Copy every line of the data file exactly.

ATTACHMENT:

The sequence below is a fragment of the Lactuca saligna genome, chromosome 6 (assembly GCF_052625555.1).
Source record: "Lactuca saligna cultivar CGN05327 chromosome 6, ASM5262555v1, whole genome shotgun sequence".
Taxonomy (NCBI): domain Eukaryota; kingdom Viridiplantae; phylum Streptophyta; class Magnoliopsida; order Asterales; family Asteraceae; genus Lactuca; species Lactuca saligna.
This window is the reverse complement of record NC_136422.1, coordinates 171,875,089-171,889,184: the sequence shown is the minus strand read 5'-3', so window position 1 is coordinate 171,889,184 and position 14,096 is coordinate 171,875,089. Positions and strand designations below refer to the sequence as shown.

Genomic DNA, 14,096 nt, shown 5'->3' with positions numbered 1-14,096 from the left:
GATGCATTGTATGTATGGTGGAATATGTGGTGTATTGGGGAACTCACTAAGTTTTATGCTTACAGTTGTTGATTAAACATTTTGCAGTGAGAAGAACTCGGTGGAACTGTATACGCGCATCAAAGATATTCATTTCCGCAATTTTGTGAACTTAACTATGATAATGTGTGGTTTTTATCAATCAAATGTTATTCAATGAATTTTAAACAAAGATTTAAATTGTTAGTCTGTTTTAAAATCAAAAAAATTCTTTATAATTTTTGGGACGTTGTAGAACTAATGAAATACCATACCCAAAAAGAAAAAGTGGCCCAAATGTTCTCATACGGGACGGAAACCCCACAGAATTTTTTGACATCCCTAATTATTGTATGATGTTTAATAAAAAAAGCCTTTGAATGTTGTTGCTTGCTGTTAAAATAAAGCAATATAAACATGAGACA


The sequence below is a fragment of the Lactuca saligna genome, chromosome 6 (assembly GCF_052625555.1).
Source record: "Lactuca saligna cultivar CGN05327 chromosome 6, ASM5262555v1, whole genome shotgun sequence".
Taxonomy (NCBI): domain Eukaryota; kingdom Viridiplantae; phylum Streptophyta; class Magnoliopsida; order Asterales; family Asteraceae; genus Lactuca; species Lactuca saligna.
This window is the reverse complement of record NC_136422.1, coordinates 171,875,089-171,889,184: the sequence shown is the minus strand read 5'-3', so window position 1 is coordinate 171,889,184 and position 14,096 is coordinate 171,875,089. Positions and strand designations below refer to the sequence as shown.

Genomic DNA, 14,096 nt, shown 5'->3' with positions numbered 1-14,096 from the left:
GATGCATTGTATGTATGGTGGAATATGTGGTGTATTGGGGAACTCACTAAGTTTTATGCTTACAGTTGTTGATTAAACATTTTGCAGTGAGAAGAACTCGGTGGAACTGTATACGCGCATCAAAGATATTCATTTCCGCAATTTTGTGAACTTAACTATGATAATGTGTGGTTTTTATCAATCAAATGTTATTCAATGAATTTTAAACAAAGATTTAAATTGTTAGTCTGTTTTAAAATCAAAAAAATTCTTTATAATTTTTGGGACGTTGTAGAACTAATGAAATACCATACCCAAAAAGAAAAAGTGGCCCAAATGTTCTCATACGGGACGGAAACCCCACAGAATTTTTTGACATCCCTAATTATTGTATGATGTTTAATAAAAAAAGCCTTTGAATGTTGTTGCTTGCTGTTAAAATAAAGCAATATAAACATGAGACA